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Meet customers on the channels they prefer. Too often, companies misinterpret this basic statement and simply add new channels to the customer service mix — without any coordination. They mistakenly treat it as if “more” were the only answer to meeting evolving customer behaviors.
But there’s a telling difference between a multichannel environment — where each interaction feels like a disconnected, standalone experience — and omnichannel orchestration.
With omnichannel orchestration, you have consistency of interactions across channels. This makes your customers feel like they’re part of a larger, connected, more inclusive and more personalized experience.
Offering more channel choices doesn’t mean you’re creating a more satisfying customer interaction. Chasing the latest channel trend only prevents you from scaling up the orchestrated experiences people prefer.
In this blog, we’ll look at the differences between multichannel and omnichannel customer experiences. We’ll also explore the real value of omnichannel management and offer ideas on how to improve your omnichannel orchestration.
|Customer can choose from a variety of channels, but interactions feel disconnected.
|Customers have consistent experiences on every channel and each interaction feels like part of a larger connected experience.
|Contact centers focus on channel management. Each channel operates with different processes and sometimes different teams.
And information is siloed in channels, so bots and agents lack conversation history or context for the interaction.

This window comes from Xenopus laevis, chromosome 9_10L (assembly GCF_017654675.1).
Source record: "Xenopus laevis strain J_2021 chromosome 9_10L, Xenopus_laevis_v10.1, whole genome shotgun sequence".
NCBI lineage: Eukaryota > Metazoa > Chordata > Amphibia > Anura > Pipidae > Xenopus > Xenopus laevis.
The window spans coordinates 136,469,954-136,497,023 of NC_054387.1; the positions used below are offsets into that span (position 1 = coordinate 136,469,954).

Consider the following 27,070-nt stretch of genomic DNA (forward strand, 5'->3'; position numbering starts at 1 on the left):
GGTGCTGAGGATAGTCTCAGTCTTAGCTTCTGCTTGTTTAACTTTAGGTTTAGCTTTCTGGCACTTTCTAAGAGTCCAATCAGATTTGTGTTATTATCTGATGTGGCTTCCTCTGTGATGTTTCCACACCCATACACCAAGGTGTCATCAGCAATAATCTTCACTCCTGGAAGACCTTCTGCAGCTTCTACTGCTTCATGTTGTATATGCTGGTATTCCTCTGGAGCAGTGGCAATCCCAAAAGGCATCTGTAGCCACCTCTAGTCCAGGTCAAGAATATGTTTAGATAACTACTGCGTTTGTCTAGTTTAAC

|Contact centers collaborate with other business units. A comprehensive CX strategy focuses on a holistic view of the customer.
Tech platforms integrate systems, share data, and equip bots and agents with helpful insight and context for each interaction.
|Chatbots don’t have knowledge of previous customer conversations or the time they spent with self-service options.
Agents can’t see bot conversation histories.
|Chatbots engage with knowledge of customers’ previous conversations and attempts at self-service.
Agents see the full conversation history across channels in real time.
|Every time your customers re-engage or switch channels, they have to start over. Sometimes they must provide identification information again.
|When your customers re-engage or switch channels, the transition feels like a seamless continuation of the conversation.
|Experiences are disjointed, feel generic and can be frustrating to customers.
|Customers feel remembered and understood — and the overall experience feels effortless.
In an omnichannel strategy, it’s important to seamlessly connect channels for an effortless transition between channels. And it’s equally as important that the actual experience within each channel is great.
Customers want to be able to switch channels but doing so shouldn’t negatively affect the experience. It needs to be seamless. For example, you deliver great agent-led customer service but the chatbot experience is frustrating. Or maybe you have messaging apps that customers love. But when the interaction escalates to a phone call in which they wait while an agent looks for context, the experience is diminished.
A solid omnichannel strategy empowers you to deliver on the expectations of fluid journeys and great experiences.